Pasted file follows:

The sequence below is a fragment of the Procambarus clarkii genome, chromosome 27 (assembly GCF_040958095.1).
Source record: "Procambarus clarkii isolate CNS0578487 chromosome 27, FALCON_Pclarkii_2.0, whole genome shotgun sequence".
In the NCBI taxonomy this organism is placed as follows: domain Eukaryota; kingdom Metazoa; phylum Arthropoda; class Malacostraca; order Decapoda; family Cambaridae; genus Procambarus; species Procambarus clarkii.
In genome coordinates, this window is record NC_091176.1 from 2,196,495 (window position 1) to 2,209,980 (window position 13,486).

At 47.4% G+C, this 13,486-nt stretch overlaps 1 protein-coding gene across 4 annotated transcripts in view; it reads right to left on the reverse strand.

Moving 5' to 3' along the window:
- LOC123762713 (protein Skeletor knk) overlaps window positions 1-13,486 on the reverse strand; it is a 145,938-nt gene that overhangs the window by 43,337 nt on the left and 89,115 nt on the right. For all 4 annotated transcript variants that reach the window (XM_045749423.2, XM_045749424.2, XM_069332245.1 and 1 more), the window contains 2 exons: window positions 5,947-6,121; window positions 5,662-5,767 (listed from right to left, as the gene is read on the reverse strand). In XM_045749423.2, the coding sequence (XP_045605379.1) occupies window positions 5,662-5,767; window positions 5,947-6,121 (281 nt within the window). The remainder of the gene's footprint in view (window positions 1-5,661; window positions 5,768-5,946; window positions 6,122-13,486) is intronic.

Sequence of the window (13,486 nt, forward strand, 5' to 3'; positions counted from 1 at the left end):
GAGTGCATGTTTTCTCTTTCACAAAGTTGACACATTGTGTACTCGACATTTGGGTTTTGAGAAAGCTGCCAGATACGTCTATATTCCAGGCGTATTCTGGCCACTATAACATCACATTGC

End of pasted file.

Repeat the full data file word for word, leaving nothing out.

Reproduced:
The sequence below is a fragment of the Procambarus clarkii genome, chromosome 27 (assembly GCF_040958095.1).
Source record: "Procambarus clarkii isolate CNS0578487 chromosome 27, FALCON_Pclarkii_2.0, whole genome shotgun sequence".
In the NCBI taxonomy this organism is placed as follows: domain Eukaryota; kingdom Metazoa; phylum Arthropoda; class Malacostraca; order Decapoda; family Cambaridae; genus Procambarus; species Procambarus clarkii.
In genome coordinates, this window is record NC_091176.1 from 2,196,495 (window position 1) to 2,209,980 (window position 13,486).

At 47.4% G+C, this 13,486-nt stretch overlaps 1 protein-coding gene across 4 annotated transcripts in view; it reads right to left on the reverse strand.

Moving 5' to 3' along the window:
- LOC123762713 (protein Skeletor knk) overlaps window positions 1-13,486 on the reverse strand; it is a 145,938-nt gene that overhangs the window by 43,337 nt on the left and 89,115 nt on the right. For all 4 annotated transcript variants that reach the window (XM_045749423.2, XM_045749424.2, XM_069332245.1 and 1 more), the window contains 2 exons: window positions 5,947-6,121; window positions 5,662-5,767 (listed from right to left, as the gene is read on the reverse strand). In XM_045749423.2, the coding sequence (XP_045605379.1) occupies window positions 5,662-5,767; window positions 5,947-6,121 (281 nt within the window). The remainder of the gene's footprint in view (window positions 1-5,661; window positions 5,768-5,946; window positions 6,122-13,486) is intronic.

Sequence of the window (13,486 nt, forward strand, 5' to 3'; positions counted from 1 at the left end):
GAGTGCATGTTTTCTCTTTCACAAAGTTGACACATTGTGTACTCGACATTTGGGTTTTGAGAAAGCTGCCAGATACGTCTATATTCCAGGCGTATTCTGGCCACTATAACATCACATTGC